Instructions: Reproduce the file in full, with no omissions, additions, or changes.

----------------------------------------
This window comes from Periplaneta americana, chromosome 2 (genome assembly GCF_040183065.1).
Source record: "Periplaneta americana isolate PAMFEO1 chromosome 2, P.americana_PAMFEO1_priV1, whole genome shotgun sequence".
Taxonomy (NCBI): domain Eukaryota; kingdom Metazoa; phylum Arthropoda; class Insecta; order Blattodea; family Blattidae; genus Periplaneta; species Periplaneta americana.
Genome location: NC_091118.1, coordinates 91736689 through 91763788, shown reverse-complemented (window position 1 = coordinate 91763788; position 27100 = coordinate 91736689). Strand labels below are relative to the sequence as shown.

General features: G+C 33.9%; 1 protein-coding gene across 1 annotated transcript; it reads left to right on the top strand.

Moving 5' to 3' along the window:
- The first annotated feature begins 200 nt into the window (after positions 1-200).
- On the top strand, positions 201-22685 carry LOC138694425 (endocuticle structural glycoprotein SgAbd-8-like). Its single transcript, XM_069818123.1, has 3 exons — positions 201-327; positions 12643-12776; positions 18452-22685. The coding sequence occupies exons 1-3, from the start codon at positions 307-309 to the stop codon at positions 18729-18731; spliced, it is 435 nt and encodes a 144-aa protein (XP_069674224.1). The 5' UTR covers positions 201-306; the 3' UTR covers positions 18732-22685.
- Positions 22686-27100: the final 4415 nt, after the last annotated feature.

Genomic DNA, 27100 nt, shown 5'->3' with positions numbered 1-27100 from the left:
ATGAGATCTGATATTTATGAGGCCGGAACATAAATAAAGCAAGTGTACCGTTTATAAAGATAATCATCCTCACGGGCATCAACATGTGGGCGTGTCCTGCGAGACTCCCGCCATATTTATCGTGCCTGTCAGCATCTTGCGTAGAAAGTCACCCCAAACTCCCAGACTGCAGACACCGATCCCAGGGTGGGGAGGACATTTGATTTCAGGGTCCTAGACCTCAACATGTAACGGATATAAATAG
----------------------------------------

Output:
This window comes from Periplaneta americana, chromosome 2 (genome assembly GCF_040183065.1).
Source record: "Periplaneta americana isolate PAMFEO1 chromosome 2, P.americana_PAMFEO1_priV1, whole genome shotgun sequence".
Taxonomy (NCBI): domain Eukaryota; kingdom Metazoa; phylum Arthropoda; class Insecta; order Blattodea; family Blattidae; genus Periplaneta; species Periplaneta americana.
Genome location: NC_091118.1, coordinates 91736689 through 91763788, shown reverse-complemented (window position 1 = coordinate 91763788; position 27100 = coordinate 91736689). Strand labels below are relative to the sequence as shown.

General features: G+C 33.9%; 1 protein-coding gene across 1 annotated transcript; it reads left to right on the top strand.

Moving 5' to 3' along the window:
- The first annotated feature begins 200 nt into the window (after positions 1-200).
- On the top strand, positions 201-22685 carry LOC138694425 (endocuticle structural glycoprotein SgAbd-8-like). Its single transcript, XM_069818123.1, has 3 exons — positions 201-327; positions 12643-12776; positions 18452-22685. The coding sequence occupies exons 1-3, from the start codon at positions 307-309 to the stop codon at positions 18729-18731; spliced, it is 435 nt and encodes a 144-aa protein (XP_069674224.1). The 5' UTR covers positions 201-306; the 3' UTR covers positions 18732-22685.
- Positions 22686-27100: the final 4415 nt, after the last annotated feature.

Genomic DNA, 27100 nt, shown 5'->3' with positions numbered 1-27100 from the left:
ATGAGATCTGATATTTATGAGGCCGGAACATAAATAAAGCAAGTGTACCGTTTATAAAGATAATCATCCTCACGGGCATCAACATGTGGGCGTGTCCTGCGAGACTCCCGCCATATTTATCGTGCCTGTCAGCATCTTGCGTAGAAAGTCACCCCAAACTCCCAGACTGCAGACACCGATCCCAGGGTGGGGAGGACATTTGATTTCAGGGTCCTAGACCTCAACATGTAACGGATATAAATAG